Drumming up support for paid medical leave in Wisconsin

Wisconsin lawmakers have before them a proposal to enable workers to take time away from their jobs for illness or emergency. The Wisconsin Family Leave Insurance bill would make it possible for employees to receive pay for up to 12 weeks for medical reasons or family emergencies.

“Right now, working families have to take unpaid time if they’re having a baby or taking care of themselves or an aging parent,” a proponent of the bill said. Workers are forced to use vacation time and sick time in order to be able to take care of both the medical situation and their everyday household bills.

Proposal supporters say the family leave insurance would be paid for by workers themselves, rather than by employers or general tax revenues. Each employee would have an average $2 to $3 subtracted from their weekly pay by the state.

The state would then maintain the fund and issue checks to employees who need the paid leave, said an organizer with Citizen Action of Wisconsin.

The proposal has a catch, though: if you take no leave, the state will not reimburse money paid into the fund. In that sense, the plan resembles typical car insurance, for example. If you don’t have an accident and need repairs to your vehicle, you don’t get your insurance premiums returned.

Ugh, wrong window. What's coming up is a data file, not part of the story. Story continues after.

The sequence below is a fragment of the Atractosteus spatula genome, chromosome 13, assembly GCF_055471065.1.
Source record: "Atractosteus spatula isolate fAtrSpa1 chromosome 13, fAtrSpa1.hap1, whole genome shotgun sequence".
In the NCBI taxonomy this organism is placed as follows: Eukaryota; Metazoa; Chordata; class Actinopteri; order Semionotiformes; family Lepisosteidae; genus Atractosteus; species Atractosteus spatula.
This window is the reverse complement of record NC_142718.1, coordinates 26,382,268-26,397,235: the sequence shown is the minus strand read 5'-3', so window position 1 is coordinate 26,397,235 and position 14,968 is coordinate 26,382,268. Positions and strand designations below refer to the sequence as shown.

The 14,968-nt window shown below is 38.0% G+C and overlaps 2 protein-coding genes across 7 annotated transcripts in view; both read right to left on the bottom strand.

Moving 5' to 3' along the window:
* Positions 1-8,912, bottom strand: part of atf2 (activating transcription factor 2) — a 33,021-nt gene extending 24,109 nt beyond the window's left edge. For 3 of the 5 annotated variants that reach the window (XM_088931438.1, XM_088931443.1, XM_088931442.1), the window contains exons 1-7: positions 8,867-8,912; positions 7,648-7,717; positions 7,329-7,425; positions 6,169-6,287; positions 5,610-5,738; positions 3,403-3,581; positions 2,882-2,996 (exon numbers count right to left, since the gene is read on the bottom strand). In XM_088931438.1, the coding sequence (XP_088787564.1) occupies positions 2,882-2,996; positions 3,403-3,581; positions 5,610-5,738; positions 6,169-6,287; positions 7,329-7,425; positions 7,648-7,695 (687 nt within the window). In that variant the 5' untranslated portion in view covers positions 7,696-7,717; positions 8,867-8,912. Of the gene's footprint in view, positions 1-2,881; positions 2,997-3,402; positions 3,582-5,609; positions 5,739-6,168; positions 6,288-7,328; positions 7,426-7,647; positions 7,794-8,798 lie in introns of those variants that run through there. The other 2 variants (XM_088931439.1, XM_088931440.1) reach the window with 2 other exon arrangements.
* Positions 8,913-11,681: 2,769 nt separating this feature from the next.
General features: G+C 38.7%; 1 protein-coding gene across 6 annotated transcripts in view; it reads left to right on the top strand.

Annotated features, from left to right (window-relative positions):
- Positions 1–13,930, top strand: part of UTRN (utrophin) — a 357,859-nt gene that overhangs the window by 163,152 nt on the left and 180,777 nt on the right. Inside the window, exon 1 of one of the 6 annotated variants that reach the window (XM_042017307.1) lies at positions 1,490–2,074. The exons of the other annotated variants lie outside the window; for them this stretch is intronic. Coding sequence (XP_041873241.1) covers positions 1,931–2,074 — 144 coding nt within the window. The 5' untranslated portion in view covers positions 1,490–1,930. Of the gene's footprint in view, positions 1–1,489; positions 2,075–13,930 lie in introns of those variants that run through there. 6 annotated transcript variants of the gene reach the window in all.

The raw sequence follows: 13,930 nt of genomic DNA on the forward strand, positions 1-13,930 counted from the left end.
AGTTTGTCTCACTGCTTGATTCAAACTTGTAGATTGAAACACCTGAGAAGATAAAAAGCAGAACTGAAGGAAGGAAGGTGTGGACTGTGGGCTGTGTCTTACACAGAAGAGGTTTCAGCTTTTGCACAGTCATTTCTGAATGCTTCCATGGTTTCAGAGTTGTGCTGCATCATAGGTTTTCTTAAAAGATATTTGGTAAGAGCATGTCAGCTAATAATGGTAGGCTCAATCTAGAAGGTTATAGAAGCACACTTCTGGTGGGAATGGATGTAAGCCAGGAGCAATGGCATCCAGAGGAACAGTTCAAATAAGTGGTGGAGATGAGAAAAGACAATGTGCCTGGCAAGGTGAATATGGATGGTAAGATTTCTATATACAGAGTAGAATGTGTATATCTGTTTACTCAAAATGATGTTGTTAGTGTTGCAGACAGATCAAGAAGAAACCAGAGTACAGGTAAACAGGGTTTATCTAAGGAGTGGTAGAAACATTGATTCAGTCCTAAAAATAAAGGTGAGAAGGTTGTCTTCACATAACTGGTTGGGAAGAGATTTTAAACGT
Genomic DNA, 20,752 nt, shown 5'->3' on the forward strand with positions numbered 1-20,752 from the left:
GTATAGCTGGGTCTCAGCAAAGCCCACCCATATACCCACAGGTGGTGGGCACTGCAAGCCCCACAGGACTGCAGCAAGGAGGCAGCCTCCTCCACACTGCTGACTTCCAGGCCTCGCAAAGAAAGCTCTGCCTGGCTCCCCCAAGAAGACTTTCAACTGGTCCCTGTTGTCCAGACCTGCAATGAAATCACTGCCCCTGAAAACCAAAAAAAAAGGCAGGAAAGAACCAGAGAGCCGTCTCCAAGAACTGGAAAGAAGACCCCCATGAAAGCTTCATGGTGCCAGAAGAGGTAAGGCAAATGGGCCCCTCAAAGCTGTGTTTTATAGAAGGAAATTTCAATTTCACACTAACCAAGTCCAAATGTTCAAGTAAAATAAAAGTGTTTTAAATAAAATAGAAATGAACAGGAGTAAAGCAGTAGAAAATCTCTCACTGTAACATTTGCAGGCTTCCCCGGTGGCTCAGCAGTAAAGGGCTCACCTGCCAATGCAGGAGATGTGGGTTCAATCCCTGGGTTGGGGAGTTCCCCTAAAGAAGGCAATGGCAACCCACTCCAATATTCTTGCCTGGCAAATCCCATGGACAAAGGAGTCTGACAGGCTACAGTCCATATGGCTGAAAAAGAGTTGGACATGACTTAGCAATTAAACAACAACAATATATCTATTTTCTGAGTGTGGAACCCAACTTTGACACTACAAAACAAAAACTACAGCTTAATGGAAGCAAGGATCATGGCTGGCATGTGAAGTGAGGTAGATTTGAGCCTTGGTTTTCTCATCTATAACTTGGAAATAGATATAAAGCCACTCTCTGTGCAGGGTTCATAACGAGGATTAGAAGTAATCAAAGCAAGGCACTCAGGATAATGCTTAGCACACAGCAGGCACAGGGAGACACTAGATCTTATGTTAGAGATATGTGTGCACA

This summer, supporters are trying to drum up support for the proposal. It will be resubmitted to lawmakers early next year for consideration.

Currently, most employees are covered by the federal Family and Medical Leave Act, which enables workers to take unpaid time off. Those workers who are denied FMLA benefits or face retaliation for using FMLA can speak with a Milwaukee employment law attorney experienced in protecting rights and benefits.

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